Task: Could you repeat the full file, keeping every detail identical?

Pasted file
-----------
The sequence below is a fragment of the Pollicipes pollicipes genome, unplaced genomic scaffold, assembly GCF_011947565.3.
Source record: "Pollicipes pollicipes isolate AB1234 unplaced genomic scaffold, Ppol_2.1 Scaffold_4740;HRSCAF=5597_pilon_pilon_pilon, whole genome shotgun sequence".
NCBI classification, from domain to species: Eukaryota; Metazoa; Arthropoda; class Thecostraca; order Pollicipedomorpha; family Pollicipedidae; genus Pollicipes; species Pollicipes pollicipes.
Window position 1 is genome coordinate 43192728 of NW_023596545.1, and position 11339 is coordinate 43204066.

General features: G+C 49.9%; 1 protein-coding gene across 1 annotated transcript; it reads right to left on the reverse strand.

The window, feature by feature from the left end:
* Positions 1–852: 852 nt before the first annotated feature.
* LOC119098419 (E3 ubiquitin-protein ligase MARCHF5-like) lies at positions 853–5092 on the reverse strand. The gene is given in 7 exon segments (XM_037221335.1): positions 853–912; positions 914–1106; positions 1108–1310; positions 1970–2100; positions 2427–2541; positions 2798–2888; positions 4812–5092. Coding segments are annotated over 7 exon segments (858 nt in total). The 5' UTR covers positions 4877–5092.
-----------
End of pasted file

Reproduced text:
The sequence below is a fragment of the Pollicipes pollicipes genome, unplaced genomic scaffold, assembly GCF_011947565.3.
Source record: "Pollicipes pollicipes isolate AB1234 unplaced genomic scaffold, Ppol_2.1 Scaffold_4740;HRSCAF=5597_pilon_pilon_pilon, whole genome shotgun sequence".
NCBI classification, from domain to species: Eukaryota; Metazoa; Arthropoda; class Thecostraca; order Pollicipedomorpha; family Pollicipedidae; genus Pollicipes; species Pollicipes pollicipes.
Window position 1 is genome coordinate 43192728 of NW_023596545.1, and position 11339 is coordinate 43204066.

General features: G+C 49.9%; 1 protein-coding gene across 1 annotated transcript; it reads right to left on the reverse strand.

The window, feature by feature from the left end:
* Positions 1–852: 852 nt before the first annotated feature.
* LOC119098419 (E3 ubiquitin-protein ligase MARCHF5-like) lies at positions 853–5092 on the reverse strand. The gene is given in 7 exon segments (XM_037221335.1): positions 853–912; positions 914–1106; positions 1108–1310; positions 1970–2100; positions 2427–2541; positions 2798–2888; positions 4812–5092. Coding segments are annotated over 7 exon segments (858 nt in total). The 5' UTR covers positions 4877–5092.